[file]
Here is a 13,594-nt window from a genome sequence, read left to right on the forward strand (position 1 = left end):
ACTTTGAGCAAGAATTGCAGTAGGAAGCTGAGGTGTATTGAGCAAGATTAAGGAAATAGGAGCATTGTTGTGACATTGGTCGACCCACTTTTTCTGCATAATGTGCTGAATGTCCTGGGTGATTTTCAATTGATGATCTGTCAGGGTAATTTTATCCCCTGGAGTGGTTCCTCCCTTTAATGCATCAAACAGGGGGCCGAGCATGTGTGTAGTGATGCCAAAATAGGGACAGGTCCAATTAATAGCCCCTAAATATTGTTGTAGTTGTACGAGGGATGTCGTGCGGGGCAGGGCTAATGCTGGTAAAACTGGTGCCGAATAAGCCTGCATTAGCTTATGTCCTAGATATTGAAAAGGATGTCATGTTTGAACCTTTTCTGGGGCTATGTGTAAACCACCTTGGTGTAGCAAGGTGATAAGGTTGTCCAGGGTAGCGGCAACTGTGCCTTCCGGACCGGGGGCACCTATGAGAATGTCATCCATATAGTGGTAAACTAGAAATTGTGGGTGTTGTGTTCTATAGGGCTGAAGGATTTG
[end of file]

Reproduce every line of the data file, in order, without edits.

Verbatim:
Here is a 13,594-nt window from a genome sequence, read left to right on the forward strand (position 1 = left end):
ACTTTGAGCAAGAATTGCAGTAGGAAGCTGAGGTGTATTGAGCAAGATTAAGGAAATAGGAGCATTGTTGTGACATTGGTCGACCCACTTTTTCTGCATAATGTGCTGAATGTCCTGGGTGATTTTCAATTGATGATCTGTCAGGGTAATTTTATCCCCTGGAGTGGTTCCTCCCTTTAATGCATCAAACAGGGGGCCGAGCATGTGTGTAGTGATGCCAAAATAGGGACAGGTCCAATTAATAGCCCCTAAATATTGTTGTAGTTGTACGAGGGATGTCGTGCGGGGCAGGGCTAATGCTGGTAAAACTGGTGCCGAATAAGCCTGCATTAGCTTATGTCCTAGATATTGAAAAGGATGTCATGTTTGAACCTTTTCTGGGGCTATGTGTAAACCACCTTGGTGTAGCAAGGTGATAAGGTTGTCCAGGGTAGCGGCAACTGTGCCTTCCGGACCGGGGGCACCTATGAGAATGTCATCCATATAGTGGTAAACTAGAAATTGTGGGTGTTGTGTTCTATAGGGCTGAAGGATTTG